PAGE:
As soon as his spell of duty ended, he went to the personal computer in his quarters and, behind a locked door, tested its reception of the bug. After a tense few minutes he heard the Supreme Commander return, in company with another senior officer. Their voices were perfectly clear and should record well. He busied himself with testing the program that would translate and file each day's recording where he could retrieve it via a remote terminal while he was on vacation.
          Once he was satisfied, he set the passwords and disconnected the screen, leaving the processing unit unobtrusively active, then he threw some items into a backpack and raced for the evening transport. Most headquarters staff spent their leave on nearby Vananda, but he would avoid the usual holiday spots and take himself off to industrial Hesquiat, where he could rent a room and some communications equipment to retrieve those files, deleting the originals as soon as he had copied them. If anyone asked what he was doing, he would tell them that he was cramming for his next round of examinations.

Servalan frowned at the newly-decoded message on her screen. It was curt to the point of rudeness.

Supreme Commander, I am instructed to caution you against making further enquiries about Anna Grant. This is a matter of internal security.
Malan, Deputy Chairwoman, Public Safety.
          I knew it! The woman's an informer, or even an agent provocateur. She gave a snort of disgust. Oh well, there was no point in pursuing Grant now, but when she became President...


Travis scowled at the leafless trees, mournfully dripping moisture from every twig. What a hole! His movements were impeded by his radiation protection suit, and the face plate of his helmet kept misting up from the fine drizzle that greeted Cephlon's visitors today. He was also uncomfortably warm.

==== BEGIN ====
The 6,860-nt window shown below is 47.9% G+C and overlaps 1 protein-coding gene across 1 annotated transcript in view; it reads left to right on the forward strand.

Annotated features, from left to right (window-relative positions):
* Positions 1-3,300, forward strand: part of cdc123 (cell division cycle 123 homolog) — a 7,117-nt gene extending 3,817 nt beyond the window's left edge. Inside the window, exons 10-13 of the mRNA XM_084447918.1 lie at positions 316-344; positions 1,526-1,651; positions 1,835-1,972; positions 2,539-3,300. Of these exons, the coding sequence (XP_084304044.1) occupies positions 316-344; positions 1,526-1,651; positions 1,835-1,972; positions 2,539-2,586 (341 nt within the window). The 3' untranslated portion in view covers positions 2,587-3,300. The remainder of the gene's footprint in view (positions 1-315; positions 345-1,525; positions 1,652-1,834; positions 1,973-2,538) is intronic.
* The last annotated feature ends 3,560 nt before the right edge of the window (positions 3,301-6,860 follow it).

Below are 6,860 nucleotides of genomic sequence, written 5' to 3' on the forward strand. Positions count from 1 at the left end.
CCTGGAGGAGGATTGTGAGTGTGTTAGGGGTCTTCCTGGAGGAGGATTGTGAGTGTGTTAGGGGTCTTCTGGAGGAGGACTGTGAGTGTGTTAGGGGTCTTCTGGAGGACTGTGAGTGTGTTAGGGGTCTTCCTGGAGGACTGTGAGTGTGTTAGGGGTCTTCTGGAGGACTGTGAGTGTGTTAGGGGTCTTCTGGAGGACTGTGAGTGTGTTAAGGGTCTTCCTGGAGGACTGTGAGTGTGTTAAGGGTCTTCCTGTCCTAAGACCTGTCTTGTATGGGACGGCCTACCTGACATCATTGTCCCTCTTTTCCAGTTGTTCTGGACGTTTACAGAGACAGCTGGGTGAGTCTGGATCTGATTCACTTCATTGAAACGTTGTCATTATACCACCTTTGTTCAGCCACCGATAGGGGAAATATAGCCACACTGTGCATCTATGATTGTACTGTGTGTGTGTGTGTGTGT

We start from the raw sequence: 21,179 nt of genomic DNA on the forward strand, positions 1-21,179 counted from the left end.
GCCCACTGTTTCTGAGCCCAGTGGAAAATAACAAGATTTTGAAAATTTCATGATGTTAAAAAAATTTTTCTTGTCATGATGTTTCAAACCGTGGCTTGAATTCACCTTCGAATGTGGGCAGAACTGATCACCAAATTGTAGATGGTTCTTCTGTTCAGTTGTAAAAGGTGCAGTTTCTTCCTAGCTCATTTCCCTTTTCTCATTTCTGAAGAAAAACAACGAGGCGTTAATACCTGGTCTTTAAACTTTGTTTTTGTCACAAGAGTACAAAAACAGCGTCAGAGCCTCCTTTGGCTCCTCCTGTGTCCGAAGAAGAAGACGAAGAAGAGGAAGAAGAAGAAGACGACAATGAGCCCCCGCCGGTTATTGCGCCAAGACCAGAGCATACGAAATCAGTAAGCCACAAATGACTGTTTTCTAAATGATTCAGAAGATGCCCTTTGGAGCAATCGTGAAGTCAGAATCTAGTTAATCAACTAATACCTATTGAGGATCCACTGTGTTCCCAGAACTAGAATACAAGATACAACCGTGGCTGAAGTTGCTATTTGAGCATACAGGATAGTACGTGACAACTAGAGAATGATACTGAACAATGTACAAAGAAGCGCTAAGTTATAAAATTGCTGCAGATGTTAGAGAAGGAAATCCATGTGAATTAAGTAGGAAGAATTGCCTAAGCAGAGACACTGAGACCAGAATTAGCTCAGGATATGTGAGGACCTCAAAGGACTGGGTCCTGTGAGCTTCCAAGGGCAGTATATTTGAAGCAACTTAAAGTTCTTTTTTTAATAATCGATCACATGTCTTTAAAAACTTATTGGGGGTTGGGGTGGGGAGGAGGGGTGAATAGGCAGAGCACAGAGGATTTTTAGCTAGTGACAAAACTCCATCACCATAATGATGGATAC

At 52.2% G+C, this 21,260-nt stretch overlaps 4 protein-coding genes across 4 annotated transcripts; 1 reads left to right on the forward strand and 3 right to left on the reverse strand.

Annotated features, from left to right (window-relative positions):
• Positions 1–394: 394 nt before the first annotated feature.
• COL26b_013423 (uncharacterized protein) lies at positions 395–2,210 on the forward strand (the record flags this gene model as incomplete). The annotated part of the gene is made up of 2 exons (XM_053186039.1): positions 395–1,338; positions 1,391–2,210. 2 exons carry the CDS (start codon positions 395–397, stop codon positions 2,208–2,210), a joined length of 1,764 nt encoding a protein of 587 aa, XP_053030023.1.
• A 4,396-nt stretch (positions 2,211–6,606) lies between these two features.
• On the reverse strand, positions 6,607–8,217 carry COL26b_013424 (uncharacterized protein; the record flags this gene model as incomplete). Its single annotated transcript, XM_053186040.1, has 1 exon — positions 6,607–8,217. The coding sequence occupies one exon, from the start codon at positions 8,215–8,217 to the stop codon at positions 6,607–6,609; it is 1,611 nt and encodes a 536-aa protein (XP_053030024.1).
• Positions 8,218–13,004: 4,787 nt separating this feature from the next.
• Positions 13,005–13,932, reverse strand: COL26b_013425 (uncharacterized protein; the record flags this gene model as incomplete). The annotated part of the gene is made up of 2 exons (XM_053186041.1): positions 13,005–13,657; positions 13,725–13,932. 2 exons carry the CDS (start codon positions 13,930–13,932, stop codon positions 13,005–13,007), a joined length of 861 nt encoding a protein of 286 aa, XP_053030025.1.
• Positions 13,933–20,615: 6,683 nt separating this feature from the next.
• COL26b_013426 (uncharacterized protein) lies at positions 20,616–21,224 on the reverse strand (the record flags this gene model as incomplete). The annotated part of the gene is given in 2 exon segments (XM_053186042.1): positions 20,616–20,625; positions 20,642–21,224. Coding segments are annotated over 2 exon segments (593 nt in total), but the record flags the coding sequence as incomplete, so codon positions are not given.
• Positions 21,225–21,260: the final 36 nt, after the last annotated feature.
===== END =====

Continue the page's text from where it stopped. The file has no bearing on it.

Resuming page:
His search party had already come across the main drive unit from the sort ship they were looking for. Drive units often survived the descent through the atmosphere, and the aerial survey had managed to pinpoint this one by its slight radioactivity. However, no sign of any escape pod was to be seen. Since the terrain was too rough for the ground car, the rest of the search had to be done the hard way, so four mutoids were combing the rocky valley below him with their various sensors.
          Was that a movement over to his right? Some animal, perhaps, or a humanoid. He had heard that a degenerate remnant of the original inhabitants eked out a living in these parts. Well, if they tried to cause him any trouble, they would be blasted for their pains.
          "Commander! Over here!'' Down to his left, two mutoids were flashing their lights at him. He descended the crumbling slope and made his way over to them.
          The soot-streaked pod lay forlornly open to the elements. Its contents had been rifled and fragments were scattered about the area among faint impressions of many footprints.
          "Evidently the local inhabitants have been taking an interest,'' he said. "We may have to investigate their settlements to see if they've taken prisoners.''
          The mutoids nodded. One of them busied herself recording the scene with her holocam.
          "Dust the interior for fingerprints,'' he instructed, "then we may learn who travelled in this one.''
          But the mass of smudges revealed by the powder looked distinctly unpromising. The primitives had dabbled their fingers everywhere.
          "Commander, we have found a pod.'' The other search party.
          "I'm coming. Switch on your trackers, I can't see you from here.''
          Hmm... Two kilometres away. It would take him half an hour at least across this terrain. "Don't touch anything until I arrive.''